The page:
Black-necked cranes steady in number at source of Yangtze River


The black-necked crane [Photo/China News Service]

"In the past two years, the number of black-necked cranes has surpassed 180 and stayed steady in their population inside the Rongpo National Nature Conservation District and the Gyatang Meadows at the source of the Yangtze River in Yushu Prefecture of Qinghai Province," said Zhaoxiang, director of the Three Rivers Source Program of the Shanshui Natural Protection Center, a non-governmental organization on natural protection in China, during an interview.

Black-necked crane is a species which could indicate ecological changes on plateau. The black-necked cranes primarily inhabit in the plateau meadows, reed swamp, and marshland at an altitude from 2,500 to 5,000 meters, and they're the only crane species which live and cultivate on the Qinghai-Tibet Plateau. In 1989, the black-necked cranes were listed as China's first class protected wildlife species, and also added to the CITES index in 1997.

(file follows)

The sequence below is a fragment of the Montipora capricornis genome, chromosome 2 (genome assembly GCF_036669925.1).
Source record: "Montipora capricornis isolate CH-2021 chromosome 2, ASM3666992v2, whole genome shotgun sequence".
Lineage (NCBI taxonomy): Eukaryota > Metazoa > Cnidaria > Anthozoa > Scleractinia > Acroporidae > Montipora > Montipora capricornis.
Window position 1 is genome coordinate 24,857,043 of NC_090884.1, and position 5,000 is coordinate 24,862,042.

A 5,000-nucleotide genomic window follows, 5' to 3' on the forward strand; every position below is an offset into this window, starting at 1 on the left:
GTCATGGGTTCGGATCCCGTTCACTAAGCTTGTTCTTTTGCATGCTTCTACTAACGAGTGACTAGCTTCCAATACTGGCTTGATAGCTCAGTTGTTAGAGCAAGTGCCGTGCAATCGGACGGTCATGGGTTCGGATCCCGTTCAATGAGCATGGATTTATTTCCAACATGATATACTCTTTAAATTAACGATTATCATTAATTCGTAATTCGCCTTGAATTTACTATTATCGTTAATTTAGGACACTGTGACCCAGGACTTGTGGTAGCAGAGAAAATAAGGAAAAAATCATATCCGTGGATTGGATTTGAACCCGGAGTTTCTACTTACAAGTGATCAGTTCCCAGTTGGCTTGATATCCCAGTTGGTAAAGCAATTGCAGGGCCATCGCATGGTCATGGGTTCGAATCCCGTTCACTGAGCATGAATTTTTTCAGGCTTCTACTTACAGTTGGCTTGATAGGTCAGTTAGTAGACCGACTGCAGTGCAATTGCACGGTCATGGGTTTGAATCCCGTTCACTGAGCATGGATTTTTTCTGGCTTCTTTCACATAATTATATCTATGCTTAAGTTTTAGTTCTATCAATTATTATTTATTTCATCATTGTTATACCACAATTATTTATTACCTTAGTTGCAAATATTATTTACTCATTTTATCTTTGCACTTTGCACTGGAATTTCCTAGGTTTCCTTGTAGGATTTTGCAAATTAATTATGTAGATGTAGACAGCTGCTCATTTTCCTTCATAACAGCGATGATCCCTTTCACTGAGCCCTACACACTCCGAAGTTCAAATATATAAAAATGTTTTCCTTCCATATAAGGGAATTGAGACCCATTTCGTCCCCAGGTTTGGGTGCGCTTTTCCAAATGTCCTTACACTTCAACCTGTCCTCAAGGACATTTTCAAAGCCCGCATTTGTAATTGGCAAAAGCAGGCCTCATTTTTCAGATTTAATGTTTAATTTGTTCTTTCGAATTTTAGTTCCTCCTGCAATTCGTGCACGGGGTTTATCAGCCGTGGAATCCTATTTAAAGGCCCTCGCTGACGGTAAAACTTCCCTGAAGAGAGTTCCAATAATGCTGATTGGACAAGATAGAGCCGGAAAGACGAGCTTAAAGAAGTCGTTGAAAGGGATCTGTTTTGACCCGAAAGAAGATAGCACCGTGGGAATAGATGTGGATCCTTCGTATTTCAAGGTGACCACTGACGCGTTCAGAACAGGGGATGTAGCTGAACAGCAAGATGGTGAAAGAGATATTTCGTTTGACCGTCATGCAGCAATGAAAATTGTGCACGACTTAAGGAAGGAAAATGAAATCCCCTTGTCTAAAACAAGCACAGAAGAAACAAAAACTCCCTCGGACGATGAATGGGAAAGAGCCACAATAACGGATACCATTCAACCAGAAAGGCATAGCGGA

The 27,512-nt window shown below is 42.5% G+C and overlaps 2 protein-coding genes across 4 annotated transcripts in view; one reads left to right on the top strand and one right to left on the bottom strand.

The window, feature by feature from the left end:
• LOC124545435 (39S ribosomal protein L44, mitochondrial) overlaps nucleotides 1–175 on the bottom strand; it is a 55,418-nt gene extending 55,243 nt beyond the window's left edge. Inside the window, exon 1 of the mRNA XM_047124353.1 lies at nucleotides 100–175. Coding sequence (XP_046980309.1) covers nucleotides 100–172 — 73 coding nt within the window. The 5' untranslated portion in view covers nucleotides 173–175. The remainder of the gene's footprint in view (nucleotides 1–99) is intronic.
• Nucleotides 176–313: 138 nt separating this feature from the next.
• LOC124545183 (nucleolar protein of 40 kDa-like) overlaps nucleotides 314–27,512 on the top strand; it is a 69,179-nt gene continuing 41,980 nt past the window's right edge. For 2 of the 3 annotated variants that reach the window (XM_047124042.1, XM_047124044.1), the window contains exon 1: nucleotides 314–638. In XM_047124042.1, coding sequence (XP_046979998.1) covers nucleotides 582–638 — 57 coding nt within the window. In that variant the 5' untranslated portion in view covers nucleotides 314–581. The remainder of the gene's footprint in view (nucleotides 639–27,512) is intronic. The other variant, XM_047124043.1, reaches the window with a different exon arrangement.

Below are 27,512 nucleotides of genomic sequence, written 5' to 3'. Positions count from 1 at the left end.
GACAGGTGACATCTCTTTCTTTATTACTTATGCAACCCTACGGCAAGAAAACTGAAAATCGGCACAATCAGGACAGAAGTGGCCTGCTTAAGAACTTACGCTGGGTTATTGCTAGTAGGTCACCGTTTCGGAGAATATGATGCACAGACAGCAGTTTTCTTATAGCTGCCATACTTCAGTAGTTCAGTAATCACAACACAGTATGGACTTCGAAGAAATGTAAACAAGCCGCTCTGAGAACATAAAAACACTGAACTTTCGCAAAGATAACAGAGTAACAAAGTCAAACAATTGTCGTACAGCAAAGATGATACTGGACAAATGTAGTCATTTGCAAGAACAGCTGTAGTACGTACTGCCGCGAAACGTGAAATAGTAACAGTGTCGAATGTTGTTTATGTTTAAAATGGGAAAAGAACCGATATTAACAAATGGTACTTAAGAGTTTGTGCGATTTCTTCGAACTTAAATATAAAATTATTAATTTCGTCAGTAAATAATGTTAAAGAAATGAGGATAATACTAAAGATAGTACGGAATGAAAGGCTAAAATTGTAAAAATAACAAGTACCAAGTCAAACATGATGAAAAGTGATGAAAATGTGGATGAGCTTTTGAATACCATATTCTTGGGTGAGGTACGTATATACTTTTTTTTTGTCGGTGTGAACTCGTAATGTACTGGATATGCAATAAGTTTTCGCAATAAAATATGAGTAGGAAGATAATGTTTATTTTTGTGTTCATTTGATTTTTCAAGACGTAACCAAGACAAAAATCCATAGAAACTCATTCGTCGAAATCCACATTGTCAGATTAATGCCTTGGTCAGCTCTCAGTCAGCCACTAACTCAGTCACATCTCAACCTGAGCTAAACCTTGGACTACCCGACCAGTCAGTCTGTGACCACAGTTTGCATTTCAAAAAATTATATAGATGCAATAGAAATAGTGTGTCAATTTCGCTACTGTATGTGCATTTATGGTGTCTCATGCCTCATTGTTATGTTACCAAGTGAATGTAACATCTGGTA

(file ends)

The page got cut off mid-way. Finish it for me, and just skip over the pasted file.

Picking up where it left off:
Around May of every year, black-necked cranes incubate on the Qinghai-Tibet Plateau; by the end of Oct, the cranes and their young migrate to warmer area in southern Tibet and Yunnan Province. According to conservative estimate of present species' distribution, there're more than 1,500 black-necked cranes inhabiting at the source of the Yangtze River, the Yellow River, and the Lancang River.

Wang Enguang, Vice Chief of the Department of Forestry in Qinghai Province, explained that black-necked cranes and other water fowls are selective of their living environment, so the fact that they are here indicates the improvement of the local ecology.